SFJFS Session 6 Insights

Come to the Table’s School for Food Justice, Faith, and Storytelling (SFJFS) held its fifth session on March , featuring an exercise on the depth of stories that the Judeo-Christian Scriptures have to offer about food, agriculture, and economy.

While this cohort of SFJFS is not open for new members, we thought it would be helpful to share five insights from each session with our network. Subscribe to our newsletter to keep up to date on the latest information from the Come to the Table team.

Five Insights from Session 6

“Eating joins people to each other, to other creatures and the world, and to God…” (Norman Wirzba, Food and Faith, 41)

Participants read a chapter of Norman Wirzba’s Food and Faith to ground our time together on the importance of food and agriculture in the Judeo-Christian story. Wirzba’s quote helped center our discussion on how breaking bread together takes us out of our individualistic, efficiency-first ways and instead creates a deep interpersonal connection, reminds us of our creatureliness and connection to creation, and prompts us to consider our dependence on God’s abundance.

Scripture is filled with stories about food, agriculture, and economics that speak to our present moment.

Come to the Table Project Manager David Allen led an exercise on Lee Anne Bell’s four types of stories that were first introduced in SFJFS Session 1. Participants mapped the four types of stories – stock, concealed, resistance, and emerging – onto scripture, finding food and agricultural stories that are often overly relied on or on the contrary, regularly overlooked. This approach helped “deconstruct conventional and privileged readings” of Scripture, according to one cohort member. Participants made connections between a myriad of Scriptural stories that helped open up something fresh and evocative about the other. One participant remarked, “Scripture might reveal new truths if we are willing to try new ways of looking at it – it is sacred but not fragile.”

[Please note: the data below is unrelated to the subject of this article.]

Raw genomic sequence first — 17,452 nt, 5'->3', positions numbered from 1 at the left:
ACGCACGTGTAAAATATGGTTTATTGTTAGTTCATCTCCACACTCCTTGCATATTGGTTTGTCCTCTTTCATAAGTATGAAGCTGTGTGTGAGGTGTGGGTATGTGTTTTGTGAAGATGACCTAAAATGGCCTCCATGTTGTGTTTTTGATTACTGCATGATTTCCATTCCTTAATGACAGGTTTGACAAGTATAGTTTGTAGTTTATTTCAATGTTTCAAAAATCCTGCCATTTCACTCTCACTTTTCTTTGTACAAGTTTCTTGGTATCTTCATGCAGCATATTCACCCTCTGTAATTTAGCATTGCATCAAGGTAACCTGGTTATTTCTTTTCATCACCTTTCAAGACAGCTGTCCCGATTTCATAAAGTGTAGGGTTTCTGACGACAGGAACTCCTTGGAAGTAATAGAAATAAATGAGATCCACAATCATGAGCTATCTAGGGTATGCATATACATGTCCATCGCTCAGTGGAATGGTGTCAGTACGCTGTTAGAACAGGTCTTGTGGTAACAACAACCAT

When we focus on stock stories of food and faith, we miss the chance to be challenged and transformed. 

After a brainstorming session, participants were able to identify five to ten stories about food that are routinely proclaimed, such as Jesus feeding the 5000 (Matthew 14:13-21) or the provision of manna in the desert (Exodus 16). Cohort members spent time discussing new angles to take on these well-told stories and finding other stories throughout scripture that can be paired with stock stories to provide new life. One participant shared, “scripture that never challenges us as individuals and as communities is a dead reading that never liberates or leads to flourishing.”

Eating together is regularly an integral part of the life of a faith community, while teaching about food is often overlooked.

Participants unanimously agreed that food was central to their faith community in a variety of ways – some groups eat meals every Sunday after worship, others eat together on big occasions like the high Holy days, and  many cook meals for those who are sick or recently lost loved ones. Contrarily, many participants had never been a part of a Bible study about food and faith or had heard frequent sermons on food. In this session, participants explored what a sermon series or Bible study on food and agriculture could look like and how talking about these topics could bring new life to the many meals shared by faith community members.

Stories from Scripture help shape the why of our collective work

Simply beginning the session with a question: “What stories in Scripture do you find about food, economy and agriculture?” opened up an array of responses, reactions, and motivations. Jesus might be telling his followers to feed the hungry; he might also at the same time be ushering in a new kind of economy that would allow everyone to provide for themselves. While many things can be true at once, reading stock, concealed, resistance, and emerging stories found in Scripture with other faith leaders is a practice that helps solidify the purpose of their food ministries. Further, reading stories with others who might see things differently might encourage or inspire others to act or react differently in their communities.

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